Creative Data Literacy

Data collection, storage, and the skills to work with data are not evenly distributed. Through creative pedagogy, open source tools, and free libraries of activities, our work seeks to build capacity for civic actors to collect, analyze and communicate with data. This includes journalists, librarians, government staff, nonprofit and community-based organizations, artists, educators, and policymakers.

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Creative Data Literacy: Bridging the Gap Between the Data-haves and Data-have nots

Working with data is an increasingly powerful way of making knowledge claims about the world. There is, however, a growing gap between those who can work effectively with data and those who cannot. Because it is state and corporate actors who possess the resources to collect, store and analyze data, individuals (e.g., citizens, community members, professionals) are more likely to be the subjects of data than to use data for civic purposes. There is a strong case to be made for cultivating data literacy for people in non-technical fields as one way of bridging this gap. Literacy, following the model of popular education proposed by Paulo Freire, requires not only the acquisition of technical skills but also the emancipation achieved through the literacy process. This article proposes the term creative data literacy to refer to the fact that non-technical learners may need pathways towards data which do not come from technical fields. Here I offer five tactics to cultivate creative data literacy for empowerment. They are grounded in my experience as a data literacy researcher, educator and software developer. Each tactic is explained and introduced with examples. I assert that working towards creative data literacy is not only the work of educators but also of data creators, data publishers, tool developers, tool and visualization designers, tutorial authors, government, community organizers and artists.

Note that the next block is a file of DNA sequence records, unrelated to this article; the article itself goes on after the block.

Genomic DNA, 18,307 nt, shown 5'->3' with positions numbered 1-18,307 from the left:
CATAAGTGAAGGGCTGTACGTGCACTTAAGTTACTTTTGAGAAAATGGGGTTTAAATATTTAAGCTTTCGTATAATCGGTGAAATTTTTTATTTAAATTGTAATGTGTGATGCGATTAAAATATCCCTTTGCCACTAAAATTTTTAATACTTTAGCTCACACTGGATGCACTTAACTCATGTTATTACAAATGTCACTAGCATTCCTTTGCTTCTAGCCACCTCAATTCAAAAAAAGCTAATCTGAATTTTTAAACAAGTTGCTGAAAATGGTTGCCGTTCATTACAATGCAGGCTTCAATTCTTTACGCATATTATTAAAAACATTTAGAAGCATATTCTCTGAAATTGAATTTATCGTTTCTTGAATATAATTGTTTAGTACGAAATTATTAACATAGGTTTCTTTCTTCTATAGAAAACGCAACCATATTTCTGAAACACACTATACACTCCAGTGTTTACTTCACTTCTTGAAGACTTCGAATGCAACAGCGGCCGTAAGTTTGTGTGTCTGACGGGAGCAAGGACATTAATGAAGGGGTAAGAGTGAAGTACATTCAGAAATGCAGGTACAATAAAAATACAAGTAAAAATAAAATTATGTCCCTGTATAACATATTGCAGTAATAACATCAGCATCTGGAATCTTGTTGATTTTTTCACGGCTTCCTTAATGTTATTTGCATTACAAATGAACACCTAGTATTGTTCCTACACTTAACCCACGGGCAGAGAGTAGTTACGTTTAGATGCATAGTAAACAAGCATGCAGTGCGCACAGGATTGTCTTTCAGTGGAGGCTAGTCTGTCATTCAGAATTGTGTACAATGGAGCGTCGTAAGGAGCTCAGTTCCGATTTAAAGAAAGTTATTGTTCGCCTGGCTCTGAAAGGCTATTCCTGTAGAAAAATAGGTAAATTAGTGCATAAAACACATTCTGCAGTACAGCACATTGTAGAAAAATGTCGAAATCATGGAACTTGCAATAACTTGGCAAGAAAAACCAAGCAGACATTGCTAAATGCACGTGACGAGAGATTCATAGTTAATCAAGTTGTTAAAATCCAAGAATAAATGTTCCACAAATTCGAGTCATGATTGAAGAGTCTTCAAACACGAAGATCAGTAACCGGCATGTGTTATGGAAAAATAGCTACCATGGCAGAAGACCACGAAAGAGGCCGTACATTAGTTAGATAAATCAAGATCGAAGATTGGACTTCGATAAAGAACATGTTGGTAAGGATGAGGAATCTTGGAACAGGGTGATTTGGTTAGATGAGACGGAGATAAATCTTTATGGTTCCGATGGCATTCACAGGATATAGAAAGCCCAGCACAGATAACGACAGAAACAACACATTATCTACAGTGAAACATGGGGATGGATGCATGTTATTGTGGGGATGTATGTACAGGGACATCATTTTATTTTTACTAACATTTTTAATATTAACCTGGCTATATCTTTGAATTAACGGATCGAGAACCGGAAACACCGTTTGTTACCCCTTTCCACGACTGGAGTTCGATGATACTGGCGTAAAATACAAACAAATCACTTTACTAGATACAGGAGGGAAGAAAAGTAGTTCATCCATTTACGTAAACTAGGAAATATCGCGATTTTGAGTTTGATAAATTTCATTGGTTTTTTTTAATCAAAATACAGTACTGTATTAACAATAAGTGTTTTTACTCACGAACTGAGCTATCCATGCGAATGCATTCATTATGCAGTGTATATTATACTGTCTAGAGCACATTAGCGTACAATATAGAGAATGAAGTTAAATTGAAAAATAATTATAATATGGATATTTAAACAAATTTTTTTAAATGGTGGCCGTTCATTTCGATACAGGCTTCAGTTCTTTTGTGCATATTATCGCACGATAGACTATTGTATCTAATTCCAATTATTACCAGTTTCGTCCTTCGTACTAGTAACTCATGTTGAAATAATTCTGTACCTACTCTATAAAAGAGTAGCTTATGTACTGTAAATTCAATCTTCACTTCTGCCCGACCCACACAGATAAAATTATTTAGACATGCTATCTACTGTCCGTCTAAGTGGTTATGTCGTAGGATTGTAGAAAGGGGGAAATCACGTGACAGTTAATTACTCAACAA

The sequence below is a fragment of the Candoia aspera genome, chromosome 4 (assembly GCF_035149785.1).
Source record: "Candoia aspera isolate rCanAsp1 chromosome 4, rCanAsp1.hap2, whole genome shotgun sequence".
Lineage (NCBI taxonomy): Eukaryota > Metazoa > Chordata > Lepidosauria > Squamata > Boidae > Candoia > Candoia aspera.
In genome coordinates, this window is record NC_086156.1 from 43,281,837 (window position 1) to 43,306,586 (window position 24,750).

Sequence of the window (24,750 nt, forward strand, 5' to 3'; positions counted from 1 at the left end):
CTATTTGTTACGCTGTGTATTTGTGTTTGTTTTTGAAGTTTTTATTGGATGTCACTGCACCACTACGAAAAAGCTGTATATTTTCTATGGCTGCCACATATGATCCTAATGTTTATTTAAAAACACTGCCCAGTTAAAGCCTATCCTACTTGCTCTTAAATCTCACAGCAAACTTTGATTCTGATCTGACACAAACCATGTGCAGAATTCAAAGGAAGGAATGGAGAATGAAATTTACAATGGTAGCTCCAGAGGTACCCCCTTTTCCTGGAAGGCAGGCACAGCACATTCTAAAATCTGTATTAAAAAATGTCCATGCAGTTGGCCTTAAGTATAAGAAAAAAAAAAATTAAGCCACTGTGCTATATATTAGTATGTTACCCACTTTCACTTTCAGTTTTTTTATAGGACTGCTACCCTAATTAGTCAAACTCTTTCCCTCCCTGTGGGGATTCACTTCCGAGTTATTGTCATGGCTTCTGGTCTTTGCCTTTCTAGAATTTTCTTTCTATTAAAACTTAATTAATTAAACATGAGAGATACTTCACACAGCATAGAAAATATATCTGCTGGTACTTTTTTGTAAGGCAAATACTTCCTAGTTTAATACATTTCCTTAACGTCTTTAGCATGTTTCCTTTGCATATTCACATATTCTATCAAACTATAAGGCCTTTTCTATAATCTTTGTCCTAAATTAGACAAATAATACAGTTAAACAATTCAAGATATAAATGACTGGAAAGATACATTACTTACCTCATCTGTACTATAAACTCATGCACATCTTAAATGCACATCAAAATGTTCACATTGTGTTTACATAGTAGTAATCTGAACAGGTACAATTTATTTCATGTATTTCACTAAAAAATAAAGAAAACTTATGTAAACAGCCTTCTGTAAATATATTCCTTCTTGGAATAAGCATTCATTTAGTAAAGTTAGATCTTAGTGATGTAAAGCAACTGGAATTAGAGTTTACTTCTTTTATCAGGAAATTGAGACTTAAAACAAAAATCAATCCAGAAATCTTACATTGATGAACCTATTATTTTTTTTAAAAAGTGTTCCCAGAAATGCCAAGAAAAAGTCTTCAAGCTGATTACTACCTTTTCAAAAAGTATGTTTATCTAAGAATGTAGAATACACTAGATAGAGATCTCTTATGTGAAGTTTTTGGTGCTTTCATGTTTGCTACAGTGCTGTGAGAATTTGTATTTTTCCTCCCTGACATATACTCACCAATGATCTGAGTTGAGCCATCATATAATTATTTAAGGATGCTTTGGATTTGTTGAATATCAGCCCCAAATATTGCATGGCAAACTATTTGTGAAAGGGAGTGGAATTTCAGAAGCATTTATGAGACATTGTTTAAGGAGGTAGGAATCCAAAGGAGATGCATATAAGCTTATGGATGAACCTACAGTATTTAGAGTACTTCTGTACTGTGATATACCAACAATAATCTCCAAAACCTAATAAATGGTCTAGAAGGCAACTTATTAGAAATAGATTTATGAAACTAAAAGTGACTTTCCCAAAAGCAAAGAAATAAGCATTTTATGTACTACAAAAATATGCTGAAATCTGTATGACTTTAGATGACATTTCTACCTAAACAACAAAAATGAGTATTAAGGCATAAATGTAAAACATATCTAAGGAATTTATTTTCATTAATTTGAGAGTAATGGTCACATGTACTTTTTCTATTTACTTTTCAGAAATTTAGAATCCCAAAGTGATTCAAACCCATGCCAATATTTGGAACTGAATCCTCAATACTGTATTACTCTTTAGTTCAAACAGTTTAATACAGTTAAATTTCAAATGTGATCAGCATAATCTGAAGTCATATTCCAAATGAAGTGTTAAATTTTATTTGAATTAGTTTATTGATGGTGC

DataBasic: Design Principles, Tools and Activities for Data Literacy Learners

The growing number of tools for data novices are not designed with the goal of learning in mind. This paper proposes a set of pedagogical design principles for tool development to support data literacy learners.  We document their use in the creation of three digital tools and activities that help learners build data literacy, showing design decisions driven by our pedagogy. Sketches students created during the activities reflect their adeptness with key data literacy skills. Based on early results, we suggest that tool designers and educators should orient their work from the outset around strong pedagogical principles.